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Caregivers' limited English skills can add to hospital stay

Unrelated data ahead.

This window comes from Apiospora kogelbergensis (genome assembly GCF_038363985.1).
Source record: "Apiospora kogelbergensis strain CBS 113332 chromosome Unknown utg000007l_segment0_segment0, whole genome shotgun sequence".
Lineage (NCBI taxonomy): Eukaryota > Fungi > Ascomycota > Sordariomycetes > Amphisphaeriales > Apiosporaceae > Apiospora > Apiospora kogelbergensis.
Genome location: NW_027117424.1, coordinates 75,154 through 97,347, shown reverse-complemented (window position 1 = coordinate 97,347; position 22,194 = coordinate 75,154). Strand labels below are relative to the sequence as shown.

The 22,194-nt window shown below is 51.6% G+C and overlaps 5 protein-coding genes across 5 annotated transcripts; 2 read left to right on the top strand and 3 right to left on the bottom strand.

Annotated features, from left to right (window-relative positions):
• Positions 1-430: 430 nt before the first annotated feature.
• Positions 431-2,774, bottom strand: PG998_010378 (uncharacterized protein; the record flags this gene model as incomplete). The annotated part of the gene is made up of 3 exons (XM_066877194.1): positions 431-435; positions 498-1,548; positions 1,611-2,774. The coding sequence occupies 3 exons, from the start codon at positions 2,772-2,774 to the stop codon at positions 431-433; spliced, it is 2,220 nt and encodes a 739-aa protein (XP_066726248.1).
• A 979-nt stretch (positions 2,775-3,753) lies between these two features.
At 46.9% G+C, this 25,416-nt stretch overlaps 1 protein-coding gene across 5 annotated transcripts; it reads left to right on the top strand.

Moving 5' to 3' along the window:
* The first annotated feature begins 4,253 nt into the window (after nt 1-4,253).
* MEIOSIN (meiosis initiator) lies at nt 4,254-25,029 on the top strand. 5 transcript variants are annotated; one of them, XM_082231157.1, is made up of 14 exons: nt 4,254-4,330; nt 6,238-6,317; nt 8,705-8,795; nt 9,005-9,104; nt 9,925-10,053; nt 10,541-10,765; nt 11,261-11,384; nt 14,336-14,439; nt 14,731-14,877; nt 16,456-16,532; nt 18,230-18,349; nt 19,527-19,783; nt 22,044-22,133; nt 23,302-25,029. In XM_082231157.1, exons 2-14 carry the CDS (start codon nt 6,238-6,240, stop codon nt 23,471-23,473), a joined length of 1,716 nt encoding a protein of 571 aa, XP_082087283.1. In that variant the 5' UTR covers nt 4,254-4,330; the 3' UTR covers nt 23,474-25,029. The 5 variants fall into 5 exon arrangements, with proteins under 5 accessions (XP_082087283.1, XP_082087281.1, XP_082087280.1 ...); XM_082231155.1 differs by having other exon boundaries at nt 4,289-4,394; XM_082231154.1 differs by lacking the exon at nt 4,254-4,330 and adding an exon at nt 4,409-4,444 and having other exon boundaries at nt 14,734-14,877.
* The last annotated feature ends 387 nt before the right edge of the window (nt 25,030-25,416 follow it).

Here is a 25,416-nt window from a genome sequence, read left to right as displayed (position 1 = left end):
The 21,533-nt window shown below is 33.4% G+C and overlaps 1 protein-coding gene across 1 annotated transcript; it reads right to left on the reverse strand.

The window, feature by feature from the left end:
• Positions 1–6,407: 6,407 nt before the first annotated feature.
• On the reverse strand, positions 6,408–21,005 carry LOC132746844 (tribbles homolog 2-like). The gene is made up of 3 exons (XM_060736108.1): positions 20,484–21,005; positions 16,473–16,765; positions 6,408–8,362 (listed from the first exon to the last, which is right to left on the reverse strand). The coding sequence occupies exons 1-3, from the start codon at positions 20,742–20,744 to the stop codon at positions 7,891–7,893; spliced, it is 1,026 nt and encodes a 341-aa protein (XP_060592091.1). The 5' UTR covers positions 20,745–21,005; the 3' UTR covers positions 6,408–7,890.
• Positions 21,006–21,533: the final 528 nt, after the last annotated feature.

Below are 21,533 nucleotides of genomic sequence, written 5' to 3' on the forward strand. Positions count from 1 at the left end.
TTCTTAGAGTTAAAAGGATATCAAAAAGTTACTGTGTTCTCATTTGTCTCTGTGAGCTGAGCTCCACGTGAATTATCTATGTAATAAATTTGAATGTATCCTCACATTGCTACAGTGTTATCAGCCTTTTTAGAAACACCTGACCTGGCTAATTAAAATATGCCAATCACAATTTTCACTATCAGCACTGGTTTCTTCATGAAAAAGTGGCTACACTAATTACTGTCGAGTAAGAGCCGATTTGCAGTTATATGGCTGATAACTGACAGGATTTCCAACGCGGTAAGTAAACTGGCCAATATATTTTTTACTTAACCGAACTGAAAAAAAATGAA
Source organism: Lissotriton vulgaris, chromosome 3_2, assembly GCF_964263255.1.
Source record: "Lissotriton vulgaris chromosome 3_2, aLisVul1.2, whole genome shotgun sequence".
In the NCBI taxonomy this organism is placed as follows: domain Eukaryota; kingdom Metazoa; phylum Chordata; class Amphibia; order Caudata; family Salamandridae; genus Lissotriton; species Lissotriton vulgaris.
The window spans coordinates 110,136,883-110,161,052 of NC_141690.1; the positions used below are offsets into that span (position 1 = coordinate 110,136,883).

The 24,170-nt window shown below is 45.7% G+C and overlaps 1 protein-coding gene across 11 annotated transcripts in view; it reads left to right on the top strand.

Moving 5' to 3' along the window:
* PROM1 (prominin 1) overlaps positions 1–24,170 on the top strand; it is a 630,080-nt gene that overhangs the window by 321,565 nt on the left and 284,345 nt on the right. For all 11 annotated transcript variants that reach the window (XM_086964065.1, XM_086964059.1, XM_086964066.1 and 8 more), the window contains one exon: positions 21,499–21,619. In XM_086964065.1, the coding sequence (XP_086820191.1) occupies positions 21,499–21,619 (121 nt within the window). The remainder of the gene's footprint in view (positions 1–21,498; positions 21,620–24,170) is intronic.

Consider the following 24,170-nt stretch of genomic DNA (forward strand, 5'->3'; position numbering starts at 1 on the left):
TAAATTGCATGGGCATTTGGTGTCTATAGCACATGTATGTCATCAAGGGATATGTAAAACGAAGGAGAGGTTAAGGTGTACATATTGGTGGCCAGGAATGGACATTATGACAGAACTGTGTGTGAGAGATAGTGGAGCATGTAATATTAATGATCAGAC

Children hospitalized with infections are likely to stay in the hospital longer if their parent or other primary caregiver speaks limited English, says a study published online May 2 in the Archives of Pediatrics and Adolescent Medicine. Such patients also are 80% less likely to be referred for home health care services than patients whose caregivers speak proficient English. The findings are significant, given that about one in five U.S. residents speaks a language other than English and about half of those have limited English proficiency, the study said . "The most concerning consequences of such disparities always fall on the patients," said Michael N. Levas, MD, lead study author and third-year pediatric emergency medicine fellow at Children's Mercy Hospital in Kansas City, Mo. "Families that have a prolonged length of stay have to deal with more time off of work, child care issues for the children not admitted and cost of a prolonged hospital stay." Researchers studied 1,257 patients requiring prolonged antibiotic treatment at Children's Mercy between 2001 and 2008. Of those, 3.1% had caregivers with limited English proficiency, while 96.9% had caregivers who spoke fluent English. The median hospital stay was 4.1 days. Patients whose caregivers spoke limited English stayed in the hospital an average 2.5 days longer than those whose caregivers were proficient in the language, creating an increased cost of about $6,250. Home health referrals were made for 32.6% of patients whose caregivers spoke proficient English, compared with 6.9% of patients whose caregivers had limited proficiency. Multiple studies have shown that patients who receive home health care use fewer resources and have better outcomes, the study said. Dr. Levas said researchers were surprised by the breadth of the disparities. Children's Mercy, which offers interpreter services, is looking at ways to improve quality of care, regardless of language barriers, he said. "In health care, we are always looking for ways to improve," Dr. Levas said. "Finding disparities allows us to look within ourselves and our system to make things more equal." The full and original article can be found at: http://www.ama-assn.org/amednews/2011/05/30/hlsb0531.htm
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